- Remain calm and positive.Acknowledge anxiety over a bad experience the previous year. “I can understand why you may be feeling worried over the new school year!” Children who had a difficult time academically or socially or were teased or bullied may be more fearful or reluctant to return to school. If you have not yet done so, share your child’s concern with the school and confirm that the problem has been addressed. Reassure your child that the problem will not occur again in the new school year, and that you and the school are working together to prevent further issues.
- Reinforce your child’s ability to cope.Discuss strategies that your child can use at school in the event they are feeling overwhelmed. Taking breaks, belly breathing, writing a letter home etc. Many of these things can be written into your childs IEP in order to help support them through an anxious time.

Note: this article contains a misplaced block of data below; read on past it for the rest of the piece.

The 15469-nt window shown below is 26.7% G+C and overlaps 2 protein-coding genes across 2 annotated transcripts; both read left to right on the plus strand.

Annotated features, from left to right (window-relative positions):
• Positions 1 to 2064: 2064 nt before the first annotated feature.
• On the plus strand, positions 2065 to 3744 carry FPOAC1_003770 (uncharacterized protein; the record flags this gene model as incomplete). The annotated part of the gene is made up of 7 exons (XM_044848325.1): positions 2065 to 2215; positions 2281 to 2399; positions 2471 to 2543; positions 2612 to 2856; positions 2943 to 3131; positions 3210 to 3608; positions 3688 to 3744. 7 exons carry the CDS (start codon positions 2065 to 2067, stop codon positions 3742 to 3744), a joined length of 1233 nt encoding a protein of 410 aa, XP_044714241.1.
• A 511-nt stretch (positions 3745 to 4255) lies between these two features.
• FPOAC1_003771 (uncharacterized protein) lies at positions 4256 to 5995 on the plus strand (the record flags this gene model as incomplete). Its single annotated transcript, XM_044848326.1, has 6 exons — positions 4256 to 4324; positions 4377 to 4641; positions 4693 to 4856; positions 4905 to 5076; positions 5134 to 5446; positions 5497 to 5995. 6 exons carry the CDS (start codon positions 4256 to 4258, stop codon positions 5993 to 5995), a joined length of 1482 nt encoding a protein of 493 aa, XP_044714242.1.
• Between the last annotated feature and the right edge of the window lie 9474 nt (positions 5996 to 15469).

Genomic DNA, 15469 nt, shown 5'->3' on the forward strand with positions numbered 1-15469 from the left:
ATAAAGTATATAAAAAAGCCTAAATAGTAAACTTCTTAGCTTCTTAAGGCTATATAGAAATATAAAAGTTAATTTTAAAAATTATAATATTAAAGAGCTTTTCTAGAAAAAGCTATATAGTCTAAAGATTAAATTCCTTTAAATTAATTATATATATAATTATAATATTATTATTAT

- Trust your gut.If your child demonstrates problems that seem out of the norm or go on for an extended amount of time, it may be time to call an IEP meeting or discuss more in depth with your child’s teacher or IEP team. They may be able to offer direct or indirect support that will help identify and reduce the presenting problem. You know your child best, and it’s your job to advocate for them when needed.
Are you worried about the upcoming school year? Join us August 21 at 8pm for a live chat where we talk about the top 10 tips for your next IEP meeting! https://www.facebook.com/events/328448971370737/
Need help navigating special education? Feeling overwhelmed at your child’s upcoming IEP meeting? Reach out so we can set your consultation. As a master IEP coach and advocate, I am trained to provide you with the education and a plan of action so you can walk into your next meeting feeling confident. https://www.facebook.com/NicoleSchlechterAdvocacy/appointments/